I wrote about school dress codes the other day, tied to a petition by young women at an Atlanta high school who felt they were the victims of heavy-handed and sexist enforcement of the rules.
That led me to spend some time reading about dress code challenges, including a wonderful Los Angeles Times story about a spunky 28-year-old who pioneered women wearing slacks to court.
Helen Hulick was a kindergarten teacher in 1938. She was also a witness in a trial against two burglaries, but ended going to jail herself for showing up twice in pants, which infuriated the judge.
Here is an except from a 2014 story by the LA Times about this improbable rebel:
Kindergarten teacher Helen Hulick made Los Angeles court history — and struck a blow for women's fashion — in 1938.
Hulick arrived in downtown L.A. court to testify against two burglary suspects. But the courtroom drama immediately shifted to the slacks she was wearing. Judge Arthur S. Guerin rescheduled her testimony and ordered her to wear a dress next time.
Hulick was quoted in the Nov. 10, 1938, Los Angeles Times saying, "You tell the judge I will stand on my rights. If he orders me to change into a dress I won't do it. I like slacks. They're comfortable."
She returned to court five days later still in her slacks. The Times reported the angry judge told her:
"The last time you were in this court dressed as you are now and reclining on your neck on the back of your chair, you drew more attention from spectators, prisoners and court attaches than the legal business at hand... Today you come back dressed in pants and openly defying the court and its duties to conduct judicial proceedings in an orderly manner... The court hereby orders and directs you to return tomorrow in accepted dress. If you insist on wearing slacks again you will be prevented from testifying because that would hinder the administration of justice. But be prepared to be punished according to law for contempt of court."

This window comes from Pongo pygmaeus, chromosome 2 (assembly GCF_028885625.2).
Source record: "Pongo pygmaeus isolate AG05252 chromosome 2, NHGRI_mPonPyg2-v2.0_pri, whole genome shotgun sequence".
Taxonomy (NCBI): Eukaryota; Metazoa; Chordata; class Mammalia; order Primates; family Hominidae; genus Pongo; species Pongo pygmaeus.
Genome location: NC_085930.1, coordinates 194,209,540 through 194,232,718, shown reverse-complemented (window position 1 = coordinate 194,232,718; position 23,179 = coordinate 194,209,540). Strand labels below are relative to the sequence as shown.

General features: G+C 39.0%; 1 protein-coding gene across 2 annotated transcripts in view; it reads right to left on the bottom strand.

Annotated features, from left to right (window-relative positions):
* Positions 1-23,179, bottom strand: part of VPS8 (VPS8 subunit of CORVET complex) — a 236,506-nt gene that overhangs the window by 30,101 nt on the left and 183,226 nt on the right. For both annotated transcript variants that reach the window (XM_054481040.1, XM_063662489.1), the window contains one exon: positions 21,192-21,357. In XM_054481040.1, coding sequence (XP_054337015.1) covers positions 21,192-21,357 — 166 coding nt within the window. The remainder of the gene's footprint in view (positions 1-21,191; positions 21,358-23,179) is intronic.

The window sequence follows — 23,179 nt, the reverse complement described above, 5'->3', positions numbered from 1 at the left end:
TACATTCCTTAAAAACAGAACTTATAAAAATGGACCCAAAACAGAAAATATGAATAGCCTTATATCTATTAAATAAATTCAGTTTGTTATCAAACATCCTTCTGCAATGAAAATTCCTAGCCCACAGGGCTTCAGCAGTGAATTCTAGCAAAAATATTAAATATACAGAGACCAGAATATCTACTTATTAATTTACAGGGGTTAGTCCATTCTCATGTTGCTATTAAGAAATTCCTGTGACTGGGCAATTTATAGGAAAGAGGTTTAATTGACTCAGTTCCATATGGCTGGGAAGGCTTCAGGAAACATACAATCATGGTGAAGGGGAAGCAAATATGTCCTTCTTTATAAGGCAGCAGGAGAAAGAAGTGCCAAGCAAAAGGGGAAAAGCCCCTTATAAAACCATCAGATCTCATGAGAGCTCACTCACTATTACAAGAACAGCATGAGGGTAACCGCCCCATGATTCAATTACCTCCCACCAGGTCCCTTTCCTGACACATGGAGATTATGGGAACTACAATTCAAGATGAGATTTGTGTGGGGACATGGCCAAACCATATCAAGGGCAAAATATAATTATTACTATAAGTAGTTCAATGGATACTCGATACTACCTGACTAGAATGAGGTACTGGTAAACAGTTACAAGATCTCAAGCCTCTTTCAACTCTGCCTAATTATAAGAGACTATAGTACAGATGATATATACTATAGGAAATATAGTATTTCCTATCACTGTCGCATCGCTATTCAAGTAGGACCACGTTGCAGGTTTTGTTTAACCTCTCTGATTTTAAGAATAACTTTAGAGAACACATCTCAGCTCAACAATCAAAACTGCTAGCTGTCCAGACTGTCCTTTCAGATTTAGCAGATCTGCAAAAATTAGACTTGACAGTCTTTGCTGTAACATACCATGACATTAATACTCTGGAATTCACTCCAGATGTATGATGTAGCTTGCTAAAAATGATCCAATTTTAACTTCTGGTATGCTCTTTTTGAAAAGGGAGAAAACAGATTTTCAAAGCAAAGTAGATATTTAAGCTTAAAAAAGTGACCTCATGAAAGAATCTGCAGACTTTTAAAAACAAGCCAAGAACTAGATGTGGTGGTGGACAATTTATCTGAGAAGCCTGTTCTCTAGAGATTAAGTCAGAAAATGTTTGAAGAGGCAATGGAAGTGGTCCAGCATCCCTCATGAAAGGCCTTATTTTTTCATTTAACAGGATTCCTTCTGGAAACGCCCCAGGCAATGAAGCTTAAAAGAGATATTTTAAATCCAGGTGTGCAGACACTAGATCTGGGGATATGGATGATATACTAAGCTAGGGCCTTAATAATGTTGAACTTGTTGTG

"Listen," said the young woman, "I've worn slacks since I was 15. I don't own a dress except a formal. If he wants me to appear in a formal gown that's okay with me. I'll come back in slacks and if he puts me in jail I hope it will help to free women forever of anti-slackism."
Held in contempt when she came back in slacks, Hulick was given a five-day jail sentence. A higher court overturned the contempt citation, clearing the way for women's slacks in courts of law.
And that, is the rest of the story, or at least part of it. I am sure there are many other unsung heroines, including kindergarten and pre-k teachers right here in Georgia who have told me about fending off "no athletic shoe" policies, noting their jobs require a lot of running after kids, kneeling down and physical play.